Lindner seemed to sense he’d been had on the day of the EU ministerial meeting to seal the deal on June 28. That morning, Lemke appeared on German television to announce the decision to back the 2035 deal, adding that Germany would seek backing for a so-called “recital” (Brussels-jargon for a non-binding provision) to explore ways to include e-fuels outside the confines of the existing legislation.

“What’s important to me is that the federal government supports the Commission in its goal to ensure that from 2035, no cars that emit CO2 can be registered,” she said — effectively putting the nail in the coffin of e-fuels.

Lindner then took to Twitter to register his discord: “The statements made by the environment minister are surprising,” he tweeted. “They do not correspond to the agreements. It should be possible to use combustion engines with CO2-free fuels in all vehicles after 2035.”

But it was too late. 

That night, Habeck and Lemke pushed through the workaround previously agreed in Berlin at a Council session of environment ministers in Luxembourg. The compromise, sealed by 3:30 a.m. includes the so-called recital announced by Lemke.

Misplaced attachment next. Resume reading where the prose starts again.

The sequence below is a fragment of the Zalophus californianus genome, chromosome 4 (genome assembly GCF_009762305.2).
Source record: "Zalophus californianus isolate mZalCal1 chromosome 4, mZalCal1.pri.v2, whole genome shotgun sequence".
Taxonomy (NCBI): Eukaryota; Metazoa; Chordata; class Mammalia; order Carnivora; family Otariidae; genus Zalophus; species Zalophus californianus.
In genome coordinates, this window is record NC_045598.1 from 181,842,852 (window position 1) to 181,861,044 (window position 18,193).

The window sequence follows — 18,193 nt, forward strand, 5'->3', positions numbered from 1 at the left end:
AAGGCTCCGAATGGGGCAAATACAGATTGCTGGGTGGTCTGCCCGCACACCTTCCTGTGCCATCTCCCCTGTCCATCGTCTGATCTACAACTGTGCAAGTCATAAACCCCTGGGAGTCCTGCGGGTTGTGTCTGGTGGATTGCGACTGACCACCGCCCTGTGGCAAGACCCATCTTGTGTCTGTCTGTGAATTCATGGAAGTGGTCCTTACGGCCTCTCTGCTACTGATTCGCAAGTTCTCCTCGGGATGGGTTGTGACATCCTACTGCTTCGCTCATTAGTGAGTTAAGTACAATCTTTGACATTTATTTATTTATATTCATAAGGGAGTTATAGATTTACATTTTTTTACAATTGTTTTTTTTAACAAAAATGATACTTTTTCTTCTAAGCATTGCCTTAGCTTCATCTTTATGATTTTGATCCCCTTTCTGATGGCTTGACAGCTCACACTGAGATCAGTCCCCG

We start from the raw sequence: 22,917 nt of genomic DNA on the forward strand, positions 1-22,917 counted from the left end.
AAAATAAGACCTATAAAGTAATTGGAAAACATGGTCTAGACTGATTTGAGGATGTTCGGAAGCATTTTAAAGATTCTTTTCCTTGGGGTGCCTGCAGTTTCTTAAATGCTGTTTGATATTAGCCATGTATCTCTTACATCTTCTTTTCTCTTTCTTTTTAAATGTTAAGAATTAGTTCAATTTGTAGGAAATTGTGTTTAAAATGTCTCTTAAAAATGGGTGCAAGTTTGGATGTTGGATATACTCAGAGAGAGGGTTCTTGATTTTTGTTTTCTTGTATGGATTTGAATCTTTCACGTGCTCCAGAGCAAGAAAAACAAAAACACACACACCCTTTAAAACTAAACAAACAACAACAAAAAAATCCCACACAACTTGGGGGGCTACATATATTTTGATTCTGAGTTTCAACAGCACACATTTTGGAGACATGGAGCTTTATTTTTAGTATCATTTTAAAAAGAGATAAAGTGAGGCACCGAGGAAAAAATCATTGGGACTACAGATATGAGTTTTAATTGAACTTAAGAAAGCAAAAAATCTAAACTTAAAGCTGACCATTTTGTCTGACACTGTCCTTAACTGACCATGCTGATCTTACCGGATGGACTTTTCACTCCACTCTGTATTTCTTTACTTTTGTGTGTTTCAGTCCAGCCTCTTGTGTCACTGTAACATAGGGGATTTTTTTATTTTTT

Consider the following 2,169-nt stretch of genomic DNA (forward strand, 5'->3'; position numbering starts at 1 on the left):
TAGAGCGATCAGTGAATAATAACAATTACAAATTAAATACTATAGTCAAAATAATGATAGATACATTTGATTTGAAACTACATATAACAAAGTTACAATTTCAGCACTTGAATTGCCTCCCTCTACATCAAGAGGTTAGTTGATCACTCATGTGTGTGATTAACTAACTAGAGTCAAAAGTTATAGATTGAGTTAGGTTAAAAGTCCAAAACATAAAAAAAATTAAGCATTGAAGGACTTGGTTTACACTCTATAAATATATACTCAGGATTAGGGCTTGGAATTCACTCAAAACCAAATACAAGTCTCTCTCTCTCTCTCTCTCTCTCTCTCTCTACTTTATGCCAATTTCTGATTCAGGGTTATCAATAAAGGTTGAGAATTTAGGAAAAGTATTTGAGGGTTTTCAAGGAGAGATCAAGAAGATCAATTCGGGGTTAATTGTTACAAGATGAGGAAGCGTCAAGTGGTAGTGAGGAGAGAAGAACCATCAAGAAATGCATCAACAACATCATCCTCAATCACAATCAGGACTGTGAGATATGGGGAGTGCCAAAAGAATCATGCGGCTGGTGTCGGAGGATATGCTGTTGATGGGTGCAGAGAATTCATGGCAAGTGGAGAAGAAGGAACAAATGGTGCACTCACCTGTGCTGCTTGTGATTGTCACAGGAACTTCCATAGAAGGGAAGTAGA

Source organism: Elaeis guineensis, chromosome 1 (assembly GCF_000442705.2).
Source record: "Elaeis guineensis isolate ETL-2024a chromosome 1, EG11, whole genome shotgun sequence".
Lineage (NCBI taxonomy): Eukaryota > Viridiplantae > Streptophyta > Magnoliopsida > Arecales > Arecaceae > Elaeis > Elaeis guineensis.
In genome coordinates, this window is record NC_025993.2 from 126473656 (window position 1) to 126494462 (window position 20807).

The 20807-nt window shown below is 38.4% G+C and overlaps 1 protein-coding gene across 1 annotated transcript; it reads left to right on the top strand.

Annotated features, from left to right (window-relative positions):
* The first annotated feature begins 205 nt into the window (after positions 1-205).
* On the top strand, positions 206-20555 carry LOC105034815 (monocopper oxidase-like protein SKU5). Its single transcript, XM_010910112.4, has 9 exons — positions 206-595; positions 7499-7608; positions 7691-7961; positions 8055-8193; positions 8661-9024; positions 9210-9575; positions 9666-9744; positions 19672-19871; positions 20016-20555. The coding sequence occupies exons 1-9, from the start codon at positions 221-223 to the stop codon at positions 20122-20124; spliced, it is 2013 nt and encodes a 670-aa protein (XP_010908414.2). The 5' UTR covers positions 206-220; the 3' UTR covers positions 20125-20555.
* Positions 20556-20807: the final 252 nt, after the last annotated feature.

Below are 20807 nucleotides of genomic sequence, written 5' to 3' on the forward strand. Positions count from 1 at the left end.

After the compromise was announced, Timmermans made it clear what the Commission thinks of the viability of e-fuels. “How realistic are e-fuels for clean combustion engines?” Timmermans asked after the deal was struck. “Well, until now it doesn’t seem a realistic possibility.”

Wishful thinking

The FDP has continued to paint their last-minute intervention as a victory — and has convinced much of the German media that Lindner won. 

“I think the great success of the FDP was to really make sure that e-fuels are possible,” Hartmut Höppner, a state secretary from the FDP-governed Transport Ministry, told an event in the German Parliament last week. “Not only the kitty door but the entire gate is left open” for e-fuels.

In truth, according to EU officials and industry experts, the compromise language has, at best, left a key in the door — but only if somebody is able to muster the political heft to use it.